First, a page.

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The Benefits of Living Trusts

After considering  Who Needs a Will?

The probate process can be avoided while still maintaining a very high degree of certainty that your estate will be handled by the persons who choose, the way you want it handled, by using a living Trust. Unlike a Will, where the job is done when the Will is signed, a client (and/or the attorney) needs to follow up the signing of a living Trust by transferring assets to the Trust. Thus, a living Trust is more complex, more expensive and more work than a Will to set up.

A living Trust is more complex, more expensive, and more time-consuming to set up, but it eliminates all of the cost and delay of probate on the back end and makes the handling of your estate much more streamlined, simple and less costly after you are gone. The additional cost and the additional work involved at the front end pays dividends in less work, less cost and less delay at the back end.   

Whether to choose a living Trust as the primary vehicle of your estate planning is not a right or wrong or one size fits all answer.  Each person needs to weigh the benefits against the costs, and weigh the burdens against the limitations, and make an individualized decision.

A living Trust will be more expensive and require more work from you on the front end, but it will benefit your children or other loved ones on the back end by making things simpler, more efficient and less costly for them.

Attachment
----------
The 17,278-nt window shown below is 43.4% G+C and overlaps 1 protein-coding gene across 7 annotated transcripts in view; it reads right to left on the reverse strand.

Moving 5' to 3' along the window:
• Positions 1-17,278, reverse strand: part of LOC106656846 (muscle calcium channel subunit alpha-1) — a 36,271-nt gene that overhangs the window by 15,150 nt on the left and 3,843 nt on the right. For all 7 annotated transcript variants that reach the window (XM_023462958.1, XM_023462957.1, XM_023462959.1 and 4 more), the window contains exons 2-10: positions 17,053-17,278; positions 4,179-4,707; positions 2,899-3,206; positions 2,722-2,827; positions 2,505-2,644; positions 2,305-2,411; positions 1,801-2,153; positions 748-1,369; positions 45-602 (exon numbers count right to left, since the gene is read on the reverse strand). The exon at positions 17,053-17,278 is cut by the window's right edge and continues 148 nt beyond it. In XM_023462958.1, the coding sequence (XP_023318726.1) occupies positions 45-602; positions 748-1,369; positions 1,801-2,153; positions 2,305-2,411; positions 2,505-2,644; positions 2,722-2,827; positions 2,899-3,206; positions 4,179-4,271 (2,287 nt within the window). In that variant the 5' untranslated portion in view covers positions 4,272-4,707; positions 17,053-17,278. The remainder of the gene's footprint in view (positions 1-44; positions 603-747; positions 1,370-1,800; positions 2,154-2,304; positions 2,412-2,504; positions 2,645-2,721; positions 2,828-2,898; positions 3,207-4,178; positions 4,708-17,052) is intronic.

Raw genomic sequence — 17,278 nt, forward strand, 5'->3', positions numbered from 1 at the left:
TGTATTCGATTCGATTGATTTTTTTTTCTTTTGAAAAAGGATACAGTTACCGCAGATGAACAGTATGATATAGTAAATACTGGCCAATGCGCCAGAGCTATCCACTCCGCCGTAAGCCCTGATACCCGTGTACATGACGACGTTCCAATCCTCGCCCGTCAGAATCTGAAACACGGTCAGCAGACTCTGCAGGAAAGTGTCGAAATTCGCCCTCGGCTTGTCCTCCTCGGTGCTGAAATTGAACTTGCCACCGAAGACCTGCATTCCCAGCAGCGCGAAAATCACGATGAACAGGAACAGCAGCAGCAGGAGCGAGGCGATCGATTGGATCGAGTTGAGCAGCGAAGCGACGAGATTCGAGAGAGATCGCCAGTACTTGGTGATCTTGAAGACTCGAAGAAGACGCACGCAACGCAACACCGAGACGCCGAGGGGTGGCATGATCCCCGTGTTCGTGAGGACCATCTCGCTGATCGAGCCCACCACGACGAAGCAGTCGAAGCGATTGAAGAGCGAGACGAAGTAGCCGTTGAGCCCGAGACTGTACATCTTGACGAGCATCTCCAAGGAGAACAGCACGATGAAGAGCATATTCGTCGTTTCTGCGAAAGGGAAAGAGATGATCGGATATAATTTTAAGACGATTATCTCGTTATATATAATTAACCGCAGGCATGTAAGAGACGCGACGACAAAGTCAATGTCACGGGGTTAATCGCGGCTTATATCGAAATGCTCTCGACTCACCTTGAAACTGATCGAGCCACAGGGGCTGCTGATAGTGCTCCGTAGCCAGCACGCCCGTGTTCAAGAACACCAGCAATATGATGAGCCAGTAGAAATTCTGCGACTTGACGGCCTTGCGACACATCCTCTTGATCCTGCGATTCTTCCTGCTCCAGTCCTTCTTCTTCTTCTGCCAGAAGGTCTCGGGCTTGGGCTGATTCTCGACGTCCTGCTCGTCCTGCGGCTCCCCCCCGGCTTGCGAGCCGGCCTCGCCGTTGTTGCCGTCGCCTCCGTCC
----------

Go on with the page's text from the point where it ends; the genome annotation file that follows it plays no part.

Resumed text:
A Will is simpler and less costly on the front end, but more costly and complicated on the back end (probate). A Will provides a high likelihood that your desired goals will be attained, but there are limitations.  A living Trust provides an even greater likelihood of achieving your goals on the back end by providing a solution to overcome some of the limitations of a Will.

The key is in understanding the cost-benefit analysis for you so that you can make an informed decision.  A good attorney should be able to walk you through that cost-benefit analysis tailored to your particular circumstances, including the cost of doing a Will vs. doing a Trust.

If using a Trust as the primary vehicle of your estate planning, you will still do a Will, but the Will is only done to address assets that don’t get transferred to the Trust during life. You may still have some assets with beneficiary designations that will go directly to those beneficiaries when you die. In practice, these “options” are not mutually exclusive. They are all tools that can be employed together in a comprehensive plan that accomplish your goals.

Your decision on what estate planning tools to use should be made with some comparison and understanding of those various options.  Any experienced and reputable estate planning attorney can fill in the blanks in your understanding of those various options and guide you in using those tools to match your preferences and your circumstances.

I will unpack what a Trust is, how they work and how they can be used to accomplish your estate planning goals in the article, Avoiding Probate is a Matter of Trust.

Kevin G. Drendel
Drendel & Jansons Law Group
111 Flinn Street
Batavia, IL 60510
630-406-6179 fax
[email protected]